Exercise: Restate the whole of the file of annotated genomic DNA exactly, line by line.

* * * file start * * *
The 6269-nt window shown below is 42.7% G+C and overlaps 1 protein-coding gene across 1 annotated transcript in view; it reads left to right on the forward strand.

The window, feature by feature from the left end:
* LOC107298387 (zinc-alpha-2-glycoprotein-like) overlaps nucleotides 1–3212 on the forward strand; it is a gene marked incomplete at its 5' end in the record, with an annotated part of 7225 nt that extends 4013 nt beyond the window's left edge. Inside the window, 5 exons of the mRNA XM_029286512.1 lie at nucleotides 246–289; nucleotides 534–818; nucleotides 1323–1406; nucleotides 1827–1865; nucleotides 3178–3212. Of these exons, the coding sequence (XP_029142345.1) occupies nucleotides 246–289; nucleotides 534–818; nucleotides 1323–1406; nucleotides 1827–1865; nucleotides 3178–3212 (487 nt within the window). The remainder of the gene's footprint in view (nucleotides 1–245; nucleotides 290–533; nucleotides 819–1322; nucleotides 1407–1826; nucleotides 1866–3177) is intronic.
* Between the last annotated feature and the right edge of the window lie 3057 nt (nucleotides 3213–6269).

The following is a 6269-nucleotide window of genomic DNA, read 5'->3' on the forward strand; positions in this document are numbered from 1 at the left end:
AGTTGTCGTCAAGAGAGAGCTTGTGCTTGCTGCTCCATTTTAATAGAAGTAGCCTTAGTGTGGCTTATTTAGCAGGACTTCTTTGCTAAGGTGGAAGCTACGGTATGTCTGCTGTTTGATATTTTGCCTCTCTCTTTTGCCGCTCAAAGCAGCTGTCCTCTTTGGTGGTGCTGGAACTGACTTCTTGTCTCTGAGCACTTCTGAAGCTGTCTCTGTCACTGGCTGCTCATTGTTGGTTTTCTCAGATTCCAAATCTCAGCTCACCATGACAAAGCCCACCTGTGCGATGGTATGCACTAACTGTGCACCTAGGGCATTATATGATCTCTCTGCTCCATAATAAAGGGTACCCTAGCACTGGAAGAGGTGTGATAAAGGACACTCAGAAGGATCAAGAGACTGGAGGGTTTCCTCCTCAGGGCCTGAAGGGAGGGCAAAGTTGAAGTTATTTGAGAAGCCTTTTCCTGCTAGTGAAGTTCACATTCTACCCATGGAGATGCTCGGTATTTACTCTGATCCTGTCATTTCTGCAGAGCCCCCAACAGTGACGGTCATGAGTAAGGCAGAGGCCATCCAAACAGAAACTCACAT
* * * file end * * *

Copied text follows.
The 6269-nt window shown below is 42.7% G+C and overlaps 1 protein-coding gene across 1 annotated transcript in view; it reads left to right on the forward strand.

The window, feature by feature from the left end:
* LOC107298387 (zinc-alpha-2-glycoprotein-like) overlaps nucleotides 1–3212 on the forward strand; it is a gene marked incomplete at its 5' end in the record, with an annotated part of 7225 nt that extends 4013 nt beyond the window's left edge. Inside the window, 5 exons of the mRNA XM_029286512.1 lie at nucleotides 246–289; nucleotides 534–818; nucleotides 1323–1406; nucleotides 1827–1865; nucleotides 3178–3212. Of these exons, the coding sequence (XP_029142345.1) occupies nucleotides 246–289; nucleotides 534–818; nucleotides 1323–1406; nucleotides 1827–1865; nucleotides 3178–3212 (487 nt within the window). The remainder of the gene's footprint in view (nucleotides 1–245; nucleotides 290–533; nucleotides 819–1322; nucleotides 1407–1826; nucleotides 1866–3177) is intronic.
* Between the last annotated feature and the right edge of the window lie 3057 nt (nucleotides 3213–6269).

The following is a 6269-nucleotide window of genomic DNA, read 5'->3' on the forward strand; positions in this document are numbered from 1 at the left end:
AGTTGTCGTCAAGAGAGAGCTTGTGCTTGCTGCTCCATTTTAATAGAAGTAGCCTTAGTGTGGCTTATTTAGCAGGACTTCTTTGCTAAGGTGGAAGCTACGGTATGTCTGCTGTTTGATATTTTGCCTCTCTCTTTTGCCGCTCAAAGCAGCTGTCCTCTTTGGTGGTGCTGGAACTGACTTCTTGTCTCTGAGCACTTCTGAAGCTGTCTCTGTCACTGGCTGCTCATTGTTGGTTTTCTCAGATTCCAAATCTCAGCTCACCATGACAAAGCCCACCTGTGCGATGGTATGCACTAACTGTGCACCTAGGGCATTATATGATCTCTCTGCTCCATAATAAAGGGTACCCTAGCACTGGAAGAGGTGTGATAAAGGACACTCAGAAGGATCAAGAGACTGGAGGGTTTCCTCCTCAGGGCCTGAAGGGAGGGCAAAGTTGAAGTTATTTGAGAAGCCTTTTCCTGCTAGTGAAGTTCACATTCTACCCATGGAGATGCTCGGTATTTACTCTGATCCTGTCATTTCTGCAGAGCCCCCAACAGTGACGGTCATGAGTAAGGCAGAGGCCATCCAAACAGAAACTCACAT